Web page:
There is a huge amount of information online about the pros and cons of getting a credit card. A lot of it is conflicting, so you need to read it all, and decide for yourself. The always-reliable about.com site has a page which takes the most common misconceptions about credit cards and knocks them down one by one. Investopedia disagrees with me about the number of cards you should have (that’s OK, I forgive them), and they also give you 10 reasons why you should use a credit card. There are things you should never put on a card if you have one, and the ever-reliable Forbes gives you all the basics you need to know.
When Should I Begin a Pension?
Nobody likes to think about being old, especially when they are in their wild and swinging 20’s. When you’re that young, pension age seems so far away, so you forget about it, and tell yourself vaguely that you’ll do it “sometime in your 30’s”. Big mistake. You are then suddenly 40, and realize that your retirement is only 25 years away, and you don’t fancy eating cold baked beans from a can every night.
So starting a pension in your 20’s is a very wise move. That gives you an average of 40 years to get your money together, and instead of cold baked beans in a can, you’ll be feasting instead on steaks, caviar, and champagne.
This calculator will help you figure out your future social security income, and this one will help you figure out how large your pension will be, based on various factors that you input in. And if you get stuck, the Pension Rights Center offers free help. So don’t despair. Help is there. As for which companies to put your money into, The Simple Dollar gives you 10 good ones.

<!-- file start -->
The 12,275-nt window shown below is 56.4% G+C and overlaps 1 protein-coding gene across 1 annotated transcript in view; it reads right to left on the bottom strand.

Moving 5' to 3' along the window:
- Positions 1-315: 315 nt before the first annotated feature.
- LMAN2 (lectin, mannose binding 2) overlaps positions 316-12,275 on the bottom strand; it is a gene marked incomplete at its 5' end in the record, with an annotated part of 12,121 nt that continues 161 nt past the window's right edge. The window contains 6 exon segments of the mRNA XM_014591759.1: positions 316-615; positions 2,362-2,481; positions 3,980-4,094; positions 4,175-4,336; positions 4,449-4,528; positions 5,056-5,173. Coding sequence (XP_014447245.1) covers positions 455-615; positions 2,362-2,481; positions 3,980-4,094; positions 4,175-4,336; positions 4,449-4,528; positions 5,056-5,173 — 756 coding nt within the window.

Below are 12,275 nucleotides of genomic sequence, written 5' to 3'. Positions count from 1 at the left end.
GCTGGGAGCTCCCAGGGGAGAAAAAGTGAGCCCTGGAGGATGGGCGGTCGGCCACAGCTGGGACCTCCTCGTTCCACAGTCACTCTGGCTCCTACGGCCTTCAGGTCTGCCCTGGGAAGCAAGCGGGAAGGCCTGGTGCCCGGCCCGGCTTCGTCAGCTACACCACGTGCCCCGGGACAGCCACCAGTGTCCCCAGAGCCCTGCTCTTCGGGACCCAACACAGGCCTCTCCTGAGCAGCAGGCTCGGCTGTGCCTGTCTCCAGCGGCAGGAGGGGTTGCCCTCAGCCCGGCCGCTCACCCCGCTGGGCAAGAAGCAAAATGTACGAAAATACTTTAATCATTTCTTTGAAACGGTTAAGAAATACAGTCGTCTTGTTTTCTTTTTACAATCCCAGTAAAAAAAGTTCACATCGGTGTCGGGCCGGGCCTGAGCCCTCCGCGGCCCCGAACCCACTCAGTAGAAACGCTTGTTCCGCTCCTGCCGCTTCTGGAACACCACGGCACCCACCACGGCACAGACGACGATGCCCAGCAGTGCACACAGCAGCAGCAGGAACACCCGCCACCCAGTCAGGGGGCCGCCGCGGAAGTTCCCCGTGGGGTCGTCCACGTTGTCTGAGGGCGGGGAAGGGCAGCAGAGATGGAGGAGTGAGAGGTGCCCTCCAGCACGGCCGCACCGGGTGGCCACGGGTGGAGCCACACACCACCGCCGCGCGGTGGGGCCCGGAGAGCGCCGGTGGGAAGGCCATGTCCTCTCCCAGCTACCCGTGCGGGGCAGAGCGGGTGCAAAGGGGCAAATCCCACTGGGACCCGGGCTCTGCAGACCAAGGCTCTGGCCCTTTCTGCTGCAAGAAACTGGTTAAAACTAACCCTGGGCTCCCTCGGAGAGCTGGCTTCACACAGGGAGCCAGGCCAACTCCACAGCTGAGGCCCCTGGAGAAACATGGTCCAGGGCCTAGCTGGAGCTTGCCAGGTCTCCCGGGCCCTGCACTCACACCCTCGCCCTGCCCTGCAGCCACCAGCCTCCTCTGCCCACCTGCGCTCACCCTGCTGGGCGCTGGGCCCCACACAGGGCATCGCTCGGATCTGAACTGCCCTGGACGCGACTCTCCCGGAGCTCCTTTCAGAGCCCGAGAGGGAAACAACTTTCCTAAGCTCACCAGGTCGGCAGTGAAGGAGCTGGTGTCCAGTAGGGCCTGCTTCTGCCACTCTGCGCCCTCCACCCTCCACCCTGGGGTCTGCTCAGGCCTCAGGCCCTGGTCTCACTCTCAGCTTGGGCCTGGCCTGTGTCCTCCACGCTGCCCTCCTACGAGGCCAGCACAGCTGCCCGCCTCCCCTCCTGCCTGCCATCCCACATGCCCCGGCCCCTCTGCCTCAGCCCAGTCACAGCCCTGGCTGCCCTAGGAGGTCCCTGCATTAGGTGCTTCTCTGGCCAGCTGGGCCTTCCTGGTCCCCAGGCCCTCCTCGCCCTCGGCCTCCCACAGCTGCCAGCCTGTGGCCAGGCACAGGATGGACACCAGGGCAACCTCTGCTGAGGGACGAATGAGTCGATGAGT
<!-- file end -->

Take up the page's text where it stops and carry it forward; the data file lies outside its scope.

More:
Should I Get Insurance & If So, Which Ones?
One of the common complaints I often hear is how much in premiums they are paying for various insurances, and that they are “never likely to claim from them”. So they see it as a total waste of money. Well, it is good that you haven’t had to claim anything as that would imply some big calamity hasn’t occurred. But it would be a big mistake to overlook it (and illegal too, if you don’t pay car insurance, for example). You never know what will happen today, tomorrow, next week, or next year. Life is extremely unpredictable.
The ones you should be focusing on are home insurance, life insurance, health insurance (Obamacare – or as he calls it, MeCare), and car insurance. You may also want to consider some kind of private liability insurance, in case you are sued for something.
How Much Should My Emergency Fund Be?